Former television and radio host Cory Hepola began his third-party bid for Minnesota governor Wednesday by casting himself as a landing spot for people fed up with the two major parties.
Hepola has aligned with the just formed Forward Party, meaning he’ll have plenty of structural hurdles to overcome if he’s to wage a viable campaign. The DFL Party, which is working to re-elect Gov. Tim Walz in a difficult political environment, was quick to pan Hepola as a “vanity candidate” and a potential spoiler.
While Hepola acknowledged his own votes for Walz and Democratic President Joe Biden, it might be too simplistic to peg him as solely rooted on the political left.
“I look at it this way: Successful businesses today position themselves as what? Socially progressive, financially thoughtful,” Hepola said. “That would be a good way to phrase what we're about.”
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At his kickoff, he touched on his deep spiritual beliefs (he’s Lutheran), criticized Walz as having abused executive authority, and called the state’s $9.3 billion surplus an embarrassment that cries out for serious tax cuts. He said he favors abortion rights and steps to safeguard natural resources and clean water.
But Hepola – dressed in a skinny checkered purple tie, black suit and black-and-white tennis shoes – offered few specific policy plans at a debut state Capitol news conference, stressing instead that his agenda would focus on education, health care and economic opportunity. Those things, he said, resonate with voters.
“They've been dying for somebody to step up. They just have no choice,” Hepola said. “Those are the key issues that all Minnesotans are excited about whether you lean left or lean right.”
Raised in Perham, Hepola built a media career in the Twin Cities at KARE-11 and then WCCO Radio. He went off the air last month when his consideration of a political run became public. Hepola is married to another former TV reporter, Camille Williams, and the couple has three young children.
Minnesota elected a third-party governor in 1998 with Jesse Ventura running on the Reform Party banner. Hepola is seeking the backing of the nascent Forward Party, a political movement founded by former Democratic presidential candidate Andrew Yang that cropped up in Minnesota just weeks ago.
Hepola will be required to petition for the ballot since the Forward Party isn’t regarded as a major party. Minnesota also has two pro-marijuana major parties expected to field candidates this year.
Forward Party local leader John Denney said Yang is paying attention to Minnesota and plans to make the state a beachhead.
“Andrew is looking at us as the building block of the launching point of the Forward Party right now because we have the election laws that we have,” Denney said, adding that a strong showing is “gonna allow us to become that major party that gives us legal status equal to the Republicans and the Democrats and allows us to break up the duopoly in the best way right here in the state of Minnesota.”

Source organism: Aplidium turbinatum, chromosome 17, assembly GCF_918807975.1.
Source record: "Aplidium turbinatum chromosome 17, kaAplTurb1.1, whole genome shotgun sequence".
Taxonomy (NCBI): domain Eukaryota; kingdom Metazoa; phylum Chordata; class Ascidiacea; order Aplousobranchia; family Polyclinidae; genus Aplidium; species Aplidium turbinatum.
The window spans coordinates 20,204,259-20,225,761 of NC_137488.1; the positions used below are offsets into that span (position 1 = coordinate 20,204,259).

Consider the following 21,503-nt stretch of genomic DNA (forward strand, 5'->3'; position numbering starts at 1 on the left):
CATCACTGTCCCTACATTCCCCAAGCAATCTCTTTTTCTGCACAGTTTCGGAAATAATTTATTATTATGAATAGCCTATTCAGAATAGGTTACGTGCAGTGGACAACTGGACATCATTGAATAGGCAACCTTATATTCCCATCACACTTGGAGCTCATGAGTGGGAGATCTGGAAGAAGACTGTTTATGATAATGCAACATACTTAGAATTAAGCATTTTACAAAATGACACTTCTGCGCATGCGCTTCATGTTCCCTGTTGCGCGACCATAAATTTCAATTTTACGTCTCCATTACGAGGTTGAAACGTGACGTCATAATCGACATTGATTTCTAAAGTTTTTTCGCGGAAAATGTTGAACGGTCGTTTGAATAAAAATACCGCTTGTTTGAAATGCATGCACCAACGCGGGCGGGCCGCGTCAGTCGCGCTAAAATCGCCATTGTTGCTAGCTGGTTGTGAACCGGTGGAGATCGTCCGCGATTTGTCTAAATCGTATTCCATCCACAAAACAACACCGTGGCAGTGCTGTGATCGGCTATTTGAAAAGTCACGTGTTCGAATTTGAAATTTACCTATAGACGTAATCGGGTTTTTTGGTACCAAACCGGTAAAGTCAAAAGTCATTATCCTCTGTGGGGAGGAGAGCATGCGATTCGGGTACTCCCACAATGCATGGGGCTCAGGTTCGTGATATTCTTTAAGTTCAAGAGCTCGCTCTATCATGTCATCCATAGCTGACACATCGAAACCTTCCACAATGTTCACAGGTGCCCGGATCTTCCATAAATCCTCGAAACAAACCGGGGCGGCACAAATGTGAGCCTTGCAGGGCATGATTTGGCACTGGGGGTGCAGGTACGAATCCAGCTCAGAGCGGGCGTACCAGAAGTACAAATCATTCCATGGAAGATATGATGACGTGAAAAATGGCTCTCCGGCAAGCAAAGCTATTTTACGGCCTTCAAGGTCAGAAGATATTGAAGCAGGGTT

DFLers made clear they’re worried about votes being peeled away from Walz in a tight race. Party Chair Ken Martin issued a blistering statement critical of Hepola.
“The current field of Republican candidates for governor is the most extreme that Minnesota has seen in decades, making Hepola's spoiler campaign even more irresponsible,” Hepola said. “A vote for Cory Hepola is a vote to help the GOP cut taxes for the rich, defund public schools, and force their anti-choice agenda on Minnesotans.” Walz won with 54 percent of the vote in 2018, but that was a banner year for Democratic candidates in Minnesota and elsewhere. Most of Minnesota’s gubernatorial campaigns in modern history have been decided by single-digit margins.
On social media, Republican operatives openly cheered the Hepola entry.
Former Republican Tom Horner, who ran as an Independence Party candidate in a tight 2010 governor election won by DFLer Mark Dayton, said third-party runs are a challenge out of the gate.
“The Democratic Republican parties are so good at leveraging the issue of wasted vote and the scare tactics,” Horner said. “But I think we are at a point where Minnesotans are looking for new messages and different candidates.”
Horner was at Hepola’s news conference but doesn’t have a formal role in the campaign. He said the key task will be to build a base among moderate and disaffected voters of both parties and recruit younger voters to his cause.
“I think that's going to be the secret,” Horner said. “If he can do that, then I think he has a viable opportunity.”